Coupling catastrophic insurance plans with fee-for-service clinics can have profound financial effects for patients. Imagine if instead of paying into a comprehensive insurance plan every month, patients paid for catastrophic plans and then deposited the remainder of what would have gone into the comprehensive plan into a savings account. This account could be used to cover routine medical needs and cover the deductible should a true catastrophe occur. The money stays in patients' bank accounts instead of becoming part of the operating budget of the insurance company. Patients earn interest on the account and are actually able to maintain the assets in their accounts from year to year.
Not only are Americans free to grow richer by managing their own medical expenses, but they empower themselves in their relationships with health care providers. They now have bargaining leverage as individuals or groups because they, not insurance companies, are the payers. In addition, instead of getting every possible procedure after a deductible has been met, they become conservative spenders. They analyze whether a service has value to them and spend accordingly. They ration their own health care based on their needs instead of allowing insurance or government to do it for them.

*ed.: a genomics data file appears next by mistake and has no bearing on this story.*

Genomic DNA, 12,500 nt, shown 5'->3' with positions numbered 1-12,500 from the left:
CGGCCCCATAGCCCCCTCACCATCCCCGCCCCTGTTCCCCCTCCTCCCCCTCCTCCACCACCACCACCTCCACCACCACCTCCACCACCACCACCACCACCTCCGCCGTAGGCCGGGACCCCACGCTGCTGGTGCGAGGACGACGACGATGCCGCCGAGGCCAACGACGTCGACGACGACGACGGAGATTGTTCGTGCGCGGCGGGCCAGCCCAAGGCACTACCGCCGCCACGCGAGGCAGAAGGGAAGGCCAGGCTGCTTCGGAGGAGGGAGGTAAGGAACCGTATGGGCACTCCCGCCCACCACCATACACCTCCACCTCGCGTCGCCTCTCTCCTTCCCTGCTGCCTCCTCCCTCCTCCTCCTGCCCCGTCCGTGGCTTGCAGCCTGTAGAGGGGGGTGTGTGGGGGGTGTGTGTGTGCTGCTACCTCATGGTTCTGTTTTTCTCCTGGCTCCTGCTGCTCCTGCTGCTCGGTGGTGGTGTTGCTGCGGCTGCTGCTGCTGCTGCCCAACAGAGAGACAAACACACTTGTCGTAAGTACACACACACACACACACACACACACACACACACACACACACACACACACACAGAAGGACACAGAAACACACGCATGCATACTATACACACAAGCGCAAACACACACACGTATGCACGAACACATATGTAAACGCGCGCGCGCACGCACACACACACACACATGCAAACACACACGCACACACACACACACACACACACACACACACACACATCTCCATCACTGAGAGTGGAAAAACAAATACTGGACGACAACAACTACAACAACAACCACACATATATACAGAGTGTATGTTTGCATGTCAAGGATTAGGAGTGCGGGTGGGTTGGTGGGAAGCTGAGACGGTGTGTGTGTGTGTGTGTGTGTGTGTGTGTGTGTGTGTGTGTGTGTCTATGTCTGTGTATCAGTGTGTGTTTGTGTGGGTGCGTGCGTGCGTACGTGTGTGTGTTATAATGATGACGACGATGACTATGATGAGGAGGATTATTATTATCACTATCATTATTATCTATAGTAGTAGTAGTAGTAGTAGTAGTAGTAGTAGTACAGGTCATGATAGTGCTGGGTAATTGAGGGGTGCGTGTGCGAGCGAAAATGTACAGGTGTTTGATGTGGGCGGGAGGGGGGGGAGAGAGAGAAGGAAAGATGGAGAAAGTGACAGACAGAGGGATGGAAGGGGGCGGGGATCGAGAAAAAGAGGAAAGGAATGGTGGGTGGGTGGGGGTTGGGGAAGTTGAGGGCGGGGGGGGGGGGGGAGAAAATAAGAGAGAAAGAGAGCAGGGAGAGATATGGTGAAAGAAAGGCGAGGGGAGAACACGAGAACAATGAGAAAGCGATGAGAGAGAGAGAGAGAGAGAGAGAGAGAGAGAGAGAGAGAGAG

In short, we turn patients into consumers. They are not beggars or government dependents to be seen at the leisure and pity of physicians, politicians and third-party payers. They are empowered American consumers. They are free men and women, masters of their own lives and their own property. Such liberty is not status quo. It is an American phenomenon and America's legacy. Let's not forfeit that legacy for President Obama's status quo government-controlled health insurance.